Sunday, February 5, 2012

WORLD CLASS: Israel Debuts on FIBT World Cup Circuit

On Friday, February 3rd, skeleton athlete Bradley Chalupski proudly represented Israel at the FIBT World Cup race held at the Whistler Sliding Centre in Vancouver.  This was the same track made infamous by the death of Georgian luge athlete Nodar Kumaritashvili in training runs for the 2010 Vancouver Games.

In a field of 25 athletes, Bradley finished in 25th place with a time of 56.61 seconds, failing to qualify for a second run.  However, Brad's push time of 4.76 was good for a tie for 17th place in the first heat.  Giving a sense of how tightly packed the field was, 4 athletes were tied for 13th with a 4.75 start, and the 10th fastest push was a 4.73.  Bradley actually out-pushed German Alexander Kroeckel (4.77), who placed fourth overall.

"The track was fast and very difficult," said Chalupski, "but by the end of the race, I was doing better than I expected.  I was only two-tenths of a second behind the next guy ahead, and took a bad bump in the 16th turn, actually the worst I drove it out, including my training runs.  My sliding was actually too controlled [in the race], and that's given my confidence a huge boost."

Bradley looks to open it up a little more on his return to the track at Calgary in next week's World Cup race there, which will be the last stop before returning to Lake Placid for World Championships.

Official results can be found on the FIBT website:  http://www.fibt.com/index.php?id=526&tx_pxresults_pi1[event_id]=26575&cHash=ec1a1dc6dccbbf80580fa68bd439640f

Thursday, January 5, 2012

An Author and an Athlete

Skeleton athlete Brad Chalupski has been picked up by Birthright Israel's "Alef Next" website as a recurring columnist.  In a series of articles, Bradley will explain the motivation behind his competing for Team Israel, and the role his Jewish faith has played during his Olympic campaign.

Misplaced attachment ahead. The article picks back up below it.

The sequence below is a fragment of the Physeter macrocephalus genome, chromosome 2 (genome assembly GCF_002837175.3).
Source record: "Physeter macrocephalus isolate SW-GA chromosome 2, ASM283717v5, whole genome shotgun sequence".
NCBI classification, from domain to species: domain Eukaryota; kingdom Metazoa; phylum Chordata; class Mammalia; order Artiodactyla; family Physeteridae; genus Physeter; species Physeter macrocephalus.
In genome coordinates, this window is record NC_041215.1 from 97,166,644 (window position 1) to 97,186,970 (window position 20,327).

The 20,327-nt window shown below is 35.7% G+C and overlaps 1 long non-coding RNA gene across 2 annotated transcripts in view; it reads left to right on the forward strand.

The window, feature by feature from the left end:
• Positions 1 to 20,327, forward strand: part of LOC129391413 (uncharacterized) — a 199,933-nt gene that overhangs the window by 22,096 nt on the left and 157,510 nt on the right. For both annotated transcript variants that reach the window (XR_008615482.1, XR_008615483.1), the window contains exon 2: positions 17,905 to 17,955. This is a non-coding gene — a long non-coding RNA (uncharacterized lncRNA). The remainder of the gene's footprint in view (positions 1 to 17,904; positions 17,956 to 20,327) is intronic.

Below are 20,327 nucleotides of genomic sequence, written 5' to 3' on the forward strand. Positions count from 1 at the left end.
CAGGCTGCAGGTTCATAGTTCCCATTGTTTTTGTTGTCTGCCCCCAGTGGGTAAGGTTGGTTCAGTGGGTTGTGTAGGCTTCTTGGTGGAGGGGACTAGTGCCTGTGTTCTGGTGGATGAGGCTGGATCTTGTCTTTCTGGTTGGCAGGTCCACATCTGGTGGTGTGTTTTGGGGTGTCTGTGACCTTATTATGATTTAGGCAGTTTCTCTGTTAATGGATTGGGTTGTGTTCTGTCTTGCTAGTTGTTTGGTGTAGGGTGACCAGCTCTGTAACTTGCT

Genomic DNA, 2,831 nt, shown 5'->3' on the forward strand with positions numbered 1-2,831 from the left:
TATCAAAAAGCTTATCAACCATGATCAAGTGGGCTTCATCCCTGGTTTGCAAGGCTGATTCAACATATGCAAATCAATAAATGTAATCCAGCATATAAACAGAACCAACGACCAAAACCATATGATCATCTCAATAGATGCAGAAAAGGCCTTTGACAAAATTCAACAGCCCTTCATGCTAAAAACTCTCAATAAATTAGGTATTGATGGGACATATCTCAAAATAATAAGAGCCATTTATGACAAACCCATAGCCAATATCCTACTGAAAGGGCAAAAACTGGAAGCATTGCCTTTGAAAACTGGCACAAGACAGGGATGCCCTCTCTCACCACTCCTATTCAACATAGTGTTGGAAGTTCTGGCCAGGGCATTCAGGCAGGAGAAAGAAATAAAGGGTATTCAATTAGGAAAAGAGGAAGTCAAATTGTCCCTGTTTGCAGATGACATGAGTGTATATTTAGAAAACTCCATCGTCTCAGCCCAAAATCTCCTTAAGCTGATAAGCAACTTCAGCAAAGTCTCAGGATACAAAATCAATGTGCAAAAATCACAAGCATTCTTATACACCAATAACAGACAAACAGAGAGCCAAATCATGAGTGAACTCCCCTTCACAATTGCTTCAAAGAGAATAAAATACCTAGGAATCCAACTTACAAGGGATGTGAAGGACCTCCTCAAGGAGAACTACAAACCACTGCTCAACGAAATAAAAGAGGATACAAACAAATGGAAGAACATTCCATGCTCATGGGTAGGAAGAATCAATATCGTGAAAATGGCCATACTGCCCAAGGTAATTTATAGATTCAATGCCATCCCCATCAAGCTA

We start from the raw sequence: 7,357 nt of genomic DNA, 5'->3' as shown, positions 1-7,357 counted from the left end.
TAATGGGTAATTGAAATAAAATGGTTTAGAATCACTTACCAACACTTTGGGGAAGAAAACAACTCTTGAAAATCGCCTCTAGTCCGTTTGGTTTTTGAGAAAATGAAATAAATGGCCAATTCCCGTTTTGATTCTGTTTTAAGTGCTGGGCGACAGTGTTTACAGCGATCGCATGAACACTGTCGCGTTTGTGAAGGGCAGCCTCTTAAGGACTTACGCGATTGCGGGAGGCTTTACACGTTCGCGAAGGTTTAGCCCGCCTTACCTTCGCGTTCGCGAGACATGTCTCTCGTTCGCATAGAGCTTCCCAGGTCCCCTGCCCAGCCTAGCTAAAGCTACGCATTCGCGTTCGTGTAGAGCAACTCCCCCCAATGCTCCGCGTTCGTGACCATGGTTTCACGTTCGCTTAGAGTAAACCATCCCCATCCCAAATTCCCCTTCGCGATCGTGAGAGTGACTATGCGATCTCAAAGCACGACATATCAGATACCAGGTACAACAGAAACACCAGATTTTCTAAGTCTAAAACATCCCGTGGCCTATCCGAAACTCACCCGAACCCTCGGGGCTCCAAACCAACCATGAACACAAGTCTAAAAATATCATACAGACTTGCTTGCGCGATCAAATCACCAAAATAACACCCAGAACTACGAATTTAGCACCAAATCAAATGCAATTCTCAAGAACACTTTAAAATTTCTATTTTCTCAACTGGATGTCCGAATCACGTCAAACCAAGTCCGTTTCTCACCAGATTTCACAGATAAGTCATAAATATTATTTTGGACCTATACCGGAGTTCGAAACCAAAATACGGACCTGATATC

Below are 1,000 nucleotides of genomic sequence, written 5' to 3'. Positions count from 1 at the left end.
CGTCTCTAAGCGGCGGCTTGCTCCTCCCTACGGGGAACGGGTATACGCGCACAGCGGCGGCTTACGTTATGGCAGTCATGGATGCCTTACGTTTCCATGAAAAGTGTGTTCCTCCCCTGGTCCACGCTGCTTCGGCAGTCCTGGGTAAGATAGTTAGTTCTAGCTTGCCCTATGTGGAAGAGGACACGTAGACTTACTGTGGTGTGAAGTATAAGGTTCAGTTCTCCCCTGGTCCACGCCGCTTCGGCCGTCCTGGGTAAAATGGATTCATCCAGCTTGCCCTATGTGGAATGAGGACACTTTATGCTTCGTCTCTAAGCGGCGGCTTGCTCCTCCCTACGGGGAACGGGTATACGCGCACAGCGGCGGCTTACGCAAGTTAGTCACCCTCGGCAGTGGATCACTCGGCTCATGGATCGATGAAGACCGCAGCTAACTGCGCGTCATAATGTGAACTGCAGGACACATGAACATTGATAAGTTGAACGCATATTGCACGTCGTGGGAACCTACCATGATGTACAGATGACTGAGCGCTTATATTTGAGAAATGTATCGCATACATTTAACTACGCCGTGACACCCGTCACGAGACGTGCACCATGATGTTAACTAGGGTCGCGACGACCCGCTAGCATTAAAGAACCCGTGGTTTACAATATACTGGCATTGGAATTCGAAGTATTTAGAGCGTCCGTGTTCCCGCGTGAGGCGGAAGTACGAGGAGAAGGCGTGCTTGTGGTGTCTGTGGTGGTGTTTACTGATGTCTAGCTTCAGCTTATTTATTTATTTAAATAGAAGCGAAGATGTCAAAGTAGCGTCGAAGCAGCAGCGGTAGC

His latest entry, "An Athlete For Israel", can be found here.

Wednesday, January 4, 2012

Skeleton Team Adds Two World Cup Races to Schedule

The Israeli Skeleton Team is proud to announce that it will be competing in the North American leg of the FIBT World Cup season.  Once the World Cup tour ends its European swing later this month, the best athletes in the world will be competing in:

  • Vancouver (January 29 - February 4) - World Cup race at the Whistler Sliding Center, used during the 2010 Games and widely considered the fastest track in the world;
  • Calgary (February 5 - February 11) - World Cup race at Calgary.  Brad competed on this track in an America's Cup race earlier this season, and hopes to leverage that experience into a competitive finish;
  • Lake Placid (February 13 - February 26) - World Championships in Lake Placid.  In December, Brad earned Israel her first ever medal in Skeleton on this track.  In February, Brad will attempt to make Team Israel a fixture in the world rankings.
World Cup races are televised by NBC Universal, and highlights featured on the FIBT website.  Keep a sharp eye out for any clips of Team Israel, as ours figures to be one of the more compelling ones on the World Cup circuit.

For more information on watching the World Cup races in person, please contact office@israelibobsled.com.